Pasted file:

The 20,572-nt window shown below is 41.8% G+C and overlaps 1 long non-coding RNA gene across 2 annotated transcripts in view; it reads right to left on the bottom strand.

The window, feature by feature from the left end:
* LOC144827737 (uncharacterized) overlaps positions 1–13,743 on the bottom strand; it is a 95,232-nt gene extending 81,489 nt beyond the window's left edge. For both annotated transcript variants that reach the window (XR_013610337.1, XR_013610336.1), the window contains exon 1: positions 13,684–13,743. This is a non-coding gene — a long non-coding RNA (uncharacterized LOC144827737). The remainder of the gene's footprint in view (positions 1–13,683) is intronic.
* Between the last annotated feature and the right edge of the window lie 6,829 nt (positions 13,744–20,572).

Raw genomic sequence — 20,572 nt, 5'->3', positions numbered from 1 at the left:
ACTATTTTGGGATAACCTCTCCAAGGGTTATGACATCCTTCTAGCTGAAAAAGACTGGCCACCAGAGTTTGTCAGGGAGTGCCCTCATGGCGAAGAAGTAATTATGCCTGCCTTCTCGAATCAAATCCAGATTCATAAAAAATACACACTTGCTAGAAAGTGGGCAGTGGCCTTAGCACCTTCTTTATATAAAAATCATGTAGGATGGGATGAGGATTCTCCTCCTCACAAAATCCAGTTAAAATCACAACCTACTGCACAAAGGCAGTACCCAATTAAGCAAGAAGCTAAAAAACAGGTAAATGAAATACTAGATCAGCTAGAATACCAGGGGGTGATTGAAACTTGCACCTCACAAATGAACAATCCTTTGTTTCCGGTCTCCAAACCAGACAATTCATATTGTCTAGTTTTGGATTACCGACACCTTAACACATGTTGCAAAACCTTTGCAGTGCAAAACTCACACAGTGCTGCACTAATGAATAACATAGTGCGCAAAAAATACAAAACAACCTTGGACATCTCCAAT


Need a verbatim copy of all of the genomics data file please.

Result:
The 20,572-nt window shown below is 41.8% G+C and overlaps 1 long non-coding RNA gene across 2 annotated transcripts in view; it reads right to left on the bottom strand.

The window, feature by feature from the left end:
* LOC144827737 (uncharacterized) overlaps positions 1–13,743 on the bottom strand; it is a 95,232-nt gene extending 81,489 nt beyond the window's left edge. For both annotated transcript variants that reach the window (XR_013610337.1, XR_013610336.1), the window contains exon 1: positions 13,684–13,743. This is a non-coding gene — a long non-coding RNA (uncharacterized LOC144827737). The remainder of the gene's footprint in view (positions 1–13,683) is intronic.
* Between the last annotated feature and the right edge of the window lie 6,829 nt (positions 13,744–20,572).

Raw genomic sequence — 20,572 nt, 5'->3', positions numbered from 1 at the left:
ACTATTTTGGGATAACCTCTCCAAGGGTTATGACATCCTTCTAGCTGAAAAAGACTGGCCACCAGAGTTTGTCAGGGAGTGCCCTCATGGCGAAGAAGTAATTATGCCTGCCTTCTCGAATCAAATCCAGATTCATAAAAAATACACACTTGCTAGAAAGTGGGCAGTGGCCTTAGCACCTTCTTTATATAAAAATCATGTAGGATGGGATGAGGATTCTCCTCCTCACAAAATCCAGTTAAAATCACAACCTACTGCACAAAGGCAGTACCCAATTAAGCAAGAAGCTAAAAAACAGGTAAATGAAATACTAGATCAGCTAGAATACCAGGGGGTGATTGAAACTTGCACCTCACAAATGAACAATCCTTTGTTTCCGGTCTCCAAACCAGACAATTCATATTGTCTAGTTTTGGATTACCGACACCTTAACACATGTTGCAAAACCTTTGCAGTGCAAAACTCACACAGTGCTGCACTAATGAATAACATAGTGCGCAAAAAATACAAAACAACCTTGGACATCTCCAAT